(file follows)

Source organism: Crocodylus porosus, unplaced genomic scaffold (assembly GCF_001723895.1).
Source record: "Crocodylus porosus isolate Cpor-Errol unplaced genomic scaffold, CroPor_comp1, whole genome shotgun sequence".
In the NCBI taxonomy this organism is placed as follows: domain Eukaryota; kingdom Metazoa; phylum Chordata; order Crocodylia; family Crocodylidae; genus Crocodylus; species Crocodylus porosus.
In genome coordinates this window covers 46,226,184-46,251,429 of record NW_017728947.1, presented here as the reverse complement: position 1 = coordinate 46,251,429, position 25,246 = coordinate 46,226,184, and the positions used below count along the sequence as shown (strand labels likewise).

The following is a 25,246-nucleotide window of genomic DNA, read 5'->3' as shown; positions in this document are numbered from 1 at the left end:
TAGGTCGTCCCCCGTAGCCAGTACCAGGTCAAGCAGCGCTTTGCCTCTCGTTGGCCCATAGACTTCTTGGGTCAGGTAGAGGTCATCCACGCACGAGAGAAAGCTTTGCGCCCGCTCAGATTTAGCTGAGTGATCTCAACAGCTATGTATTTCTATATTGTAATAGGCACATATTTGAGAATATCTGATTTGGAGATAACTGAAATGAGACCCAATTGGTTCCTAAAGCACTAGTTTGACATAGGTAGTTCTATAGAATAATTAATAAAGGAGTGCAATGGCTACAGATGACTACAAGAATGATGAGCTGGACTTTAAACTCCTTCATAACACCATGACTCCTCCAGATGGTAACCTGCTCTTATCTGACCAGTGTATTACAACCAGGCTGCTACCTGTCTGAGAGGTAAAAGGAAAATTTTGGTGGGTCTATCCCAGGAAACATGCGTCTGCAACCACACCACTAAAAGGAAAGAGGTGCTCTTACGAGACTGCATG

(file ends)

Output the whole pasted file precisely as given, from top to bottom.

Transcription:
Source organism: Crocodylus porosus, unplaced genomic scaffold (assembly GCF_001723895.1).
Source record: "Crocodylus porosus isolate Cpor-Errol unplaced genomic scaffold, CroPor_comp1, whole genome shotgun sequence".
In the NCBI taxonomy this organism is placed as follows: domain Eukaryota; kingdom Metazoa; phylum Chordata; order Crocodylia; family Crocodylidae; genus Crocodylus; species Crocodylus porosus.
In genome coordinates this window covers 46,226,184-46,251,429 of record NW_017728947.1, presented here as the reverse complement: position 1 = coordinate 46,251,429, position 25,246 = coordinate 46,226,184, and the positions used below count along the sequence as shown (strand labels likewise).

The following is a 25,246-nucleotide window of genomic DNA, read 5'->3' as shown; positions in this document are numbered from 1 at the left end:
TAGGTCGTCCCCCGTAGCCAGTACCAGGTCAAGCAGCGCTTTGCCTCTCGTTGGCCCATAGACTTCTTGGGTCAGGTAGAGGTCATCCACGCACGAGAGAAAGCTTTGCGCCCGCTCAGATTTAGCTGAGTGATCTCAACAGCTATGTATTTCTATATTGTAATAGGCACATATTTGAGAATATCTGATTTGGAGATAACTGAAATGAGACCCAATTGGTTCCTAAAGCACTAGTTTGACATAGGTAGTTCTATAGAATAATTAATAAAGGAGTGCAATGGCTACAGATGACTACAAGAATGATGAGCTGGACTTTAAACTCCTTCATAACACCATGACTCCTCCAGATGGTAACCTGCTCTTATCTGACCAGTGTATTACAACCAGGCTGCTACCTGTCTGAGAGGTAAAAGGAAAATTTTGGTGGGTCTATCCCAGGAAACATGCGTCTGCAACCACACCACTAAAAGGAAAGAGGTGCTCTTACGAGACTGCATG